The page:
[Davutoglu] No, that would not be right. In 2004 the Greek Cypriots rejected Kopi Annan’s peace plan, supported by the EU. As a reward, they secured this rejection of EU membership! As for the Turkish Cypriots, they voted for peace and accepted the plan. But they were punished by isolation. The European promise to allow Turkish Cypriots direct trade has not been honored. Unlike Armenia, with Cyprus we see no resolve to progress toward peace. For the past year the island’s two leaders have met 50 times. Mehmet Ali Tat (the Turkish Cypriot president) is pressing for a peace agreement by April. On the other side (the Greek Cypriots) do not want to accelerate the process. You cannot make peace on your own: you need a strong partner. In 2004 they missed a historic opportunity by rejecting the Annan plan. We hope that they will not waste a second opportunity
[Perrier] Turkish diplomacy has been very active on numerous fronts in recent months. What is the objective?
[Davutoglu] On 1 October I met in Brussels with Jose Manuel Barroso and Olli Rehn (European Commission president and enlargement commissioner.) I said that October would be «the month of peace» for Turkish diplomacy. We have launched several initiatives — in the Balkans between Serbia and Bosnia; in the Caucasus, by signing an agreement with Armenia; in Syria and in Iraq, where a few days ago I met with Masud Barzani, president of the Kurdish region in northern Iraq; and so forth. All this pursues one single objective: peace. What we want is to create a zone of stability and prosperity in the region. We want to eliminate all tensions between ourselves and our neighbors, but also among our neighbors themselves. Hence our mediation between Syria and Israel, and between Syria and Iraq. With chaos in Iraq or elsewhere, Turkey cannot be a safe and stable country.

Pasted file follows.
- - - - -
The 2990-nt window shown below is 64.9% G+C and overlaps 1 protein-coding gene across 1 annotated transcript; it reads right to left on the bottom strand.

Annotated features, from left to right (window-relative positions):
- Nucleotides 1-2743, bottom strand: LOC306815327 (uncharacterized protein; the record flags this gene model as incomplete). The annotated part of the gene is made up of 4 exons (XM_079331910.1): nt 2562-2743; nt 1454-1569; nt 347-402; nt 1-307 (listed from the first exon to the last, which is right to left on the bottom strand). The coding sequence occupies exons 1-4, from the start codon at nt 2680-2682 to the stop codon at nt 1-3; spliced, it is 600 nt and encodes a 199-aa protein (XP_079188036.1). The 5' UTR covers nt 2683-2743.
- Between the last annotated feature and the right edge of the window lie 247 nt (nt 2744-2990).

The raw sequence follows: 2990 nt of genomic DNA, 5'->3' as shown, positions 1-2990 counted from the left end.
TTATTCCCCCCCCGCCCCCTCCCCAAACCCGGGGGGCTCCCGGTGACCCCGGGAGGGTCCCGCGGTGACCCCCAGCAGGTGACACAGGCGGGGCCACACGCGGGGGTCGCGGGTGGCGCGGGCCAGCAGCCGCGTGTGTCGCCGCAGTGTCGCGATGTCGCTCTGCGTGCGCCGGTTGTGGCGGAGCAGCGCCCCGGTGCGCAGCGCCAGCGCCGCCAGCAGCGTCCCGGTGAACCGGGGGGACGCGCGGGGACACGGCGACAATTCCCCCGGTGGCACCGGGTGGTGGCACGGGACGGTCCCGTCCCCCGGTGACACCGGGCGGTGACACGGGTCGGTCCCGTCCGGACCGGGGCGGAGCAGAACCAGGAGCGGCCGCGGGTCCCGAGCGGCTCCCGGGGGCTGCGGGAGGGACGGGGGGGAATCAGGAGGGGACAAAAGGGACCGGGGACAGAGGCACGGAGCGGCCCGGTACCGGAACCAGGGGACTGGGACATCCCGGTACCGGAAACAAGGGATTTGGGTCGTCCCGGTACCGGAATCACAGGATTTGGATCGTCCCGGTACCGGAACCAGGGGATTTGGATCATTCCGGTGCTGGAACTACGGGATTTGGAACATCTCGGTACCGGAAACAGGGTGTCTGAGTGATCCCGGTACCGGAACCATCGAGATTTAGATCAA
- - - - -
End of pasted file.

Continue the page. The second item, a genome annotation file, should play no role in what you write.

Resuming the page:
[Perrier] Does Turkey still enjoy Israel’s confidence to act as mediator with Syria, following the recent Turkish-Israeli tensions?
[Davutoglu] I am sure of it. They are very well aware how honestly were performed our mediation mission last year. An alliance with a country does not rule out criticizing it when it makes a mistake. Yes, we did criticize Israel for the bombardments of Gaza. We will similarly criticize any country that commits such an attack. This does not mean that we are changing our objective in the region.
[Perrier] Is Turkey not changing its diplomatic axis, turning its back on the West and turning more to the East?
[Davutoglu] No. Turkish foreign policy is built on certain pillars — relations with NATO and our EU candidacy. These are Turkey’s strongest international ties. But at the same time Turkey is a country with a multidimensional geography. Is it wrong to improve relations with your neighbors? We are normalizing our relations with Syria — with which we were on the verge of war 10 years ago — as we are with Armenia.. Why are we not criticized for looking to the East, in connection with Armenia? And yet it is further to the east than Syria. Some Westerners still have the view that if we move closer to a Christian country, it is a good thing, but that if we move closer to a Muslim country, it is a diplomatic change of course… No! Everyone can live in peace, side by side. These efforts are compatible with European values, with the EU’s experience. Peace, cultural coexistence, pluralism, stability, and so forth. These are our common values with the Europeans.